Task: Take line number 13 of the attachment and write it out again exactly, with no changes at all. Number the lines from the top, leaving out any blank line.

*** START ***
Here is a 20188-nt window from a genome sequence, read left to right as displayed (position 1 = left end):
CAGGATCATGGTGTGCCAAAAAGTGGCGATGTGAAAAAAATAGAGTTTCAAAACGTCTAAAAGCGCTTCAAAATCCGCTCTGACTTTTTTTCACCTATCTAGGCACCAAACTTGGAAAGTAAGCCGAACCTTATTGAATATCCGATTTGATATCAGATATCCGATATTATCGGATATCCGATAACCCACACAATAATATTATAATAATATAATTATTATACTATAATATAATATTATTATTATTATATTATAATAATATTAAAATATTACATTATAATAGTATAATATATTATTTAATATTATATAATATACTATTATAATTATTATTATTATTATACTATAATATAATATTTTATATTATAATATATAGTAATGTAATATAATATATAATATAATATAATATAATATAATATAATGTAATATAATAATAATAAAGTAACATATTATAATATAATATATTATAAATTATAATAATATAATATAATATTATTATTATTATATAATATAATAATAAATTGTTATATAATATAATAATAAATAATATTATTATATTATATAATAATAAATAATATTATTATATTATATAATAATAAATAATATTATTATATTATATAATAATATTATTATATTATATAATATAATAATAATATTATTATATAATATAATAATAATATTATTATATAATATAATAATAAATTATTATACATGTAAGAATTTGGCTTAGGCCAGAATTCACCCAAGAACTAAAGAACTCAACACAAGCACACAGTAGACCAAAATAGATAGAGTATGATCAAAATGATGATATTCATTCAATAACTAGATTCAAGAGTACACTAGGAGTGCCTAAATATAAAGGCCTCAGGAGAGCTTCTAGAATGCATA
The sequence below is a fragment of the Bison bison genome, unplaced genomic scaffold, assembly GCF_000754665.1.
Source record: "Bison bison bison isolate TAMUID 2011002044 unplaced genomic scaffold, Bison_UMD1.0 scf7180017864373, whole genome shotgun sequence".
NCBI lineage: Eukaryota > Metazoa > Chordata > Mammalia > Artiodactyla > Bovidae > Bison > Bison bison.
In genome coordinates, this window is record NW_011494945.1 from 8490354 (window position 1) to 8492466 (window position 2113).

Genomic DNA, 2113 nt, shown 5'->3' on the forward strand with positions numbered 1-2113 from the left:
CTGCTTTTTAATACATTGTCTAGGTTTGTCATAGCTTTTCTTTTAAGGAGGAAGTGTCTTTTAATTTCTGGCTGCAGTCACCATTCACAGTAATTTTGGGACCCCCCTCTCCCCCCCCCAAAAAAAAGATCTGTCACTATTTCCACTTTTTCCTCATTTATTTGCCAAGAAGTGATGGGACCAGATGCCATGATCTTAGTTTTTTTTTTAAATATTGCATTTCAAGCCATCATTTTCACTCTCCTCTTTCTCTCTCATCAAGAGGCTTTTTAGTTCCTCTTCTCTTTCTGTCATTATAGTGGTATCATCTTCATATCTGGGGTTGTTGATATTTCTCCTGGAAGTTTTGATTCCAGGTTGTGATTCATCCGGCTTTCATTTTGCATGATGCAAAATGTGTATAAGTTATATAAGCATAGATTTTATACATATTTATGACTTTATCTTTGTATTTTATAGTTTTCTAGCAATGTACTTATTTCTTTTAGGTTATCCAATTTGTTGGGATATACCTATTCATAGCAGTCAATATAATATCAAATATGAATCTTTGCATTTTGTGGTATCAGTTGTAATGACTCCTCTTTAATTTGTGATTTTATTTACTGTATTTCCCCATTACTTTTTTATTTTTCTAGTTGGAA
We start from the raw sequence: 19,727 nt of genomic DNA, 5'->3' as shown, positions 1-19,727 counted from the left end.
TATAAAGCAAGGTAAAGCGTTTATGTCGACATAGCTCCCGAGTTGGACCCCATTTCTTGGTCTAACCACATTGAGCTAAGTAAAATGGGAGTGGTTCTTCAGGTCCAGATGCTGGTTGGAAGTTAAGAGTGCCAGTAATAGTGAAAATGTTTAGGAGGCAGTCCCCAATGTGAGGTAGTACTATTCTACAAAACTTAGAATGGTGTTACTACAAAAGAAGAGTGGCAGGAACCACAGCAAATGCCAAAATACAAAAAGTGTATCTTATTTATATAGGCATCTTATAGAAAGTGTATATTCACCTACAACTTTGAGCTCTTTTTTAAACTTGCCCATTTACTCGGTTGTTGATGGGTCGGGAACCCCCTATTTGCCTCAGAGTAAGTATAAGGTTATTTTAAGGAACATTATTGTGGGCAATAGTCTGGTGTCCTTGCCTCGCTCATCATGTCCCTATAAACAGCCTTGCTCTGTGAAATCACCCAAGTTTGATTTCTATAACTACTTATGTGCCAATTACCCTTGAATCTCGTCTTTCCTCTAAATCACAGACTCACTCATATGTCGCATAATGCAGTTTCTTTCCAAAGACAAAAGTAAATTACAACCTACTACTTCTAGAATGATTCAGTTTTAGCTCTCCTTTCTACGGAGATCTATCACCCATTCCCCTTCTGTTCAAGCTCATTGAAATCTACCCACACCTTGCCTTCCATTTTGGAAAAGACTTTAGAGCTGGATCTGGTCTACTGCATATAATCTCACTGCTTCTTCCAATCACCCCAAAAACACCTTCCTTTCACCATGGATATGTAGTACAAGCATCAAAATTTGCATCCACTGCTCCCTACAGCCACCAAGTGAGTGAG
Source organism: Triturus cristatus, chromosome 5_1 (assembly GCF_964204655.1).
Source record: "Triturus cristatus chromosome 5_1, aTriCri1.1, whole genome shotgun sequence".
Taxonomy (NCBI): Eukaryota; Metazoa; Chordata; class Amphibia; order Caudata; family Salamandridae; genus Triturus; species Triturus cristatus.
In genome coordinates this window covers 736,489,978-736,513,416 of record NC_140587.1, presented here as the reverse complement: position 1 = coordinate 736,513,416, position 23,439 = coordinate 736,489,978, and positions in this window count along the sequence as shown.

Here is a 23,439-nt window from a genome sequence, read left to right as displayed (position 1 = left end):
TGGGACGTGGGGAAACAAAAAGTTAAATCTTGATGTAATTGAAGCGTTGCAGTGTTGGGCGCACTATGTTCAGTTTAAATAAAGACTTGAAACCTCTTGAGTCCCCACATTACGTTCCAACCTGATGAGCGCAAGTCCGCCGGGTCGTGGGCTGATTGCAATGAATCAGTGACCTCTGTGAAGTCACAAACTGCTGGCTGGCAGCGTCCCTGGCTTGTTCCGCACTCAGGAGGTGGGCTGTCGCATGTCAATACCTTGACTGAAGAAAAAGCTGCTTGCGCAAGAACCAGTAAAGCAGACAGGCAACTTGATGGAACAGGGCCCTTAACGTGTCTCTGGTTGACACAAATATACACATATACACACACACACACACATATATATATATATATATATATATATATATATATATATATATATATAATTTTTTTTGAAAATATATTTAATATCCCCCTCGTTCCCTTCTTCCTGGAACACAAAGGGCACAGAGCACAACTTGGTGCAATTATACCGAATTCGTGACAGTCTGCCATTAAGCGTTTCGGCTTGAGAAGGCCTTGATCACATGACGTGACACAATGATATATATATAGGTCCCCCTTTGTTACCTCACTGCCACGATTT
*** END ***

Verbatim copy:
Taxonomy (NCBI): Eukaryota; Metazoa; Chordata; class Amphibia; order Caudata; family Salamandridae; genus Triturus; species Triturus cristatus.